Sunday, April 19, 2009

Motivational Quote #26

"Obstacles don't have to stop you. If you run into a wall, don't turn around and give up. Figure out how to climb it, go through it, or work around it." - Michael Jordan

I apologize for my lack of posting lately. I worked with the children from our daughter's preschool to write and illustrate three books for their annual art show. Then I finished the edits to my children's picture book manuscript, The Little Shepherd Boy, and resubmitted it to the publisher who had requested the edits. And then my schedule got all messed up because my brother-in-law is getting married in June and he asked us to be in the wedding, which will take place a few hours away from us. So, while I might not have been here, I have been busy with a lot of good stuff.

But enough about me, let's move on to this week's motivational quote.

I know very little about basketball. Pretty much the objective seems to be getting the big orange ball into one of two orange-rimmed nets on a backboard hanging from the ceiling. Other than knowing you can't travel and hold the ball at the same time, I know nothing about the rules that guide this game.

I do, however, know a thing or two about motivation. It seems that basketball great Michael Jordan knows something about motivation too.

Why do we let obstacles stand in our way? Why do we instantly fold the moment the going gets tough? Why is it that we expect the best things in life should come with no effort on our part?

If the above weren't true, we wouldn't have so many motivational and inspirational quotes floating around. We're human. We like to take the easy road. We like to think that we're going to be one of those amazing break-out authors that we read about in trade magazines. You know the kind I'm talking about. She writes one book, secures a multi-book contract with a New York publishing house, is offered an astronomical advance, the book is optioned for film, and her book is talked about on Oprah.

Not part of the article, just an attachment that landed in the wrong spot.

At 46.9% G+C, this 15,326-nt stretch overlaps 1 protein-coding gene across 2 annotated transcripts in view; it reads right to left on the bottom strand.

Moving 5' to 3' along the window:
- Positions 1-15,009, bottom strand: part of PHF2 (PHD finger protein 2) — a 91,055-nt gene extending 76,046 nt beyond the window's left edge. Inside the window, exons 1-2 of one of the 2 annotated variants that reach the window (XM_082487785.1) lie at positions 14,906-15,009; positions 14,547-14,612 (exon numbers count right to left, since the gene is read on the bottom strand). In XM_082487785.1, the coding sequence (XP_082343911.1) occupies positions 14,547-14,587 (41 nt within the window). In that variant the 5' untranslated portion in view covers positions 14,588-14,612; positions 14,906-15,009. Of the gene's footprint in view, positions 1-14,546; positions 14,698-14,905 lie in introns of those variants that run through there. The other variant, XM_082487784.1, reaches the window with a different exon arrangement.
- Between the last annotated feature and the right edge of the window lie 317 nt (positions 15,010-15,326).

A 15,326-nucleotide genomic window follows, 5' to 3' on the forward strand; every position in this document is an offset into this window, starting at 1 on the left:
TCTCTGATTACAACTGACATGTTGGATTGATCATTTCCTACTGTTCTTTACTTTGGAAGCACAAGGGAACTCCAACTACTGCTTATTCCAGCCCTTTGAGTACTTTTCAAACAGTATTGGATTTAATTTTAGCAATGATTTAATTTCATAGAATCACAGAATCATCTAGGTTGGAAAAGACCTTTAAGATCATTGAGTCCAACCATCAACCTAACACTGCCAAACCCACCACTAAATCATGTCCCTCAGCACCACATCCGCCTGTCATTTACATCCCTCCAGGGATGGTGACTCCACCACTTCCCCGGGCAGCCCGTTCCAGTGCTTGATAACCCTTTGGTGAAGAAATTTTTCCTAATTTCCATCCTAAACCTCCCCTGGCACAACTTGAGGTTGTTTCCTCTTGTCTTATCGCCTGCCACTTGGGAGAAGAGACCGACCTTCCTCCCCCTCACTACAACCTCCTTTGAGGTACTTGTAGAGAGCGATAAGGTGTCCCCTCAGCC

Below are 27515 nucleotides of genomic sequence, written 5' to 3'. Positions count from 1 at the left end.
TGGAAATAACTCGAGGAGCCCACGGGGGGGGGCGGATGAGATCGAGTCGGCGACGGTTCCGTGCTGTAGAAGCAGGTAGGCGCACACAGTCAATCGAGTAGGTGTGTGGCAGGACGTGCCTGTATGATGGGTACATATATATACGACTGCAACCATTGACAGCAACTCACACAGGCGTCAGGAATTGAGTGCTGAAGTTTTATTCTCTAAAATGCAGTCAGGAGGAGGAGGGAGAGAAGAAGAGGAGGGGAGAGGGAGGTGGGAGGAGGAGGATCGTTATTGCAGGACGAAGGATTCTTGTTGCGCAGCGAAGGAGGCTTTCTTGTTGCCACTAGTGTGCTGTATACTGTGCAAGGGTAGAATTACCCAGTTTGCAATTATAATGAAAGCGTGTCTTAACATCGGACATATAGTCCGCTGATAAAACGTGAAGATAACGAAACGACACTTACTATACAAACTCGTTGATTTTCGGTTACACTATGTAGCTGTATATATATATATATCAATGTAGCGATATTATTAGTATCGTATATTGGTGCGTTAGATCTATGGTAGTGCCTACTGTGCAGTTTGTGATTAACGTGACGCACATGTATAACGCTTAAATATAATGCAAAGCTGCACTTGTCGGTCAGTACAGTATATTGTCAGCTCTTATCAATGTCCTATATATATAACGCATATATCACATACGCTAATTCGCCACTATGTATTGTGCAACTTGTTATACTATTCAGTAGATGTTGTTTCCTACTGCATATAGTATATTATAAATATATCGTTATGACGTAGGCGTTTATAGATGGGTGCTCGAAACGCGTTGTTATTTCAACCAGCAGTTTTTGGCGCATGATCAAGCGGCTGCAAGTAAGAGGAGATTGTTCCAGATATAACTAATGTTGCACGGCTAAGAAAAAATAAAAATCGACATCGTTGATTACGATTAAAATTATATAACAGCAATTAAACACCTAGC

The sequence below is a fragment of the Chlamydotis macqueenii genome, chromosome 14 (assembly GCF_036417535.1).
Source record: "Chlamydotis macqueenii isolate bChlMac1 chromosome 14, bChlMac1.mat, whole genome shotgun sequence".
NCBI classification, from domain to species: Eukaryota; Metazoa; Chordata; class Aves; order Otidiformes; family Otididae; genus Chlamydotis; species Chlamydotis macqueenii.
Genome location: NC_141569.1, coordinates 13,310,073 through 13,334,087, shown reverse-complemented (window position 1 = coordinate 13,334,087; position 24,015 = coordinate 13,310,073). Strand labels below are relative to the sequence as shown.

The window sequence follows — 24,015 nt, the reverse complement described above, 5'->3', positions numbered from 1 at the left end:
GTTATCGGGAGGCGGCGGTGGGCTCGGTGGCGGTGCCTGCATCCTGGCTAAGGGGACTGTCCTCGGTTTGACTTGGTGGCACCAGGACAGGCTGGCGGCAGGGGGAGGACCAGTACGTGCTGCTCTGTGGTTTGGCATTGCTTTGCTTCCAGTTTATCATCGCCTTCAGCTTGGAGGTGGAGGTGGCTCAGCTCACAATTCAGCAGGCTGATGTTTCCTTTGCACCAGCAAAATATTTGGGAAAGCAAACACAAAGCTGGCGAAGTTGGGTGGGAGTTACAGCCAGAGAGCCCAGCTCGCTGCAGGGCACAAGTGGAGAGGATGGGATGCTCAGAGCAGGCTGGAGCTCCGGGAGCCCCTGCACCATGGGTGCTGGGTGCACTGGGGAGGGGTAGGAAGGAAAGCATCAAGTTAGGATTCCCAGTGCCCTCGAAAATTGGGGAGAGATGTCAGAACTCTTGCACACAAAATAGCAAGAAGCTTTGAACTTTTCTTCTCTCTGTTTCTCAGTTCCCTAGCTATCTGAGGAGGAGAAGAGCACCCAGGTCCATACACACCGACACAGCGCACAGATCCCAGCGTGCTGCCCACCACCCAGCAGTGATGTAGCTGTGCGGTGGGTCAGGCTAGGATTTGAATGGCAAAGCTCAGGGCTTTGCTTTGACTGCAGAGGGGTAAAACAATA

The reality is, that's probably not going to happen to any of us. Now, we can waste our time waiting for it to happen and blame a million different people and reasons for why it doesn't happen, but in the end the result is the same.

Jordan's advice touches upon something that is vital to carving out a writing career--perseverance. Rejection letters are going to come; and when they do, you have to be willing to let the crying last for all of five minutes before you start typing again.

As children we learned that we weren't going to learn to ride a bike if we refused to brush off our dirty knees and get back on the seat after we fell off. The same holds true for writing. If we let obstacles stop us from pursuing our goals, then we'll never get anywhere. When that next rejection letter comes--and you know there are more in your future--figure out a way to work around it. It's the only way to make your writing dreams come true.

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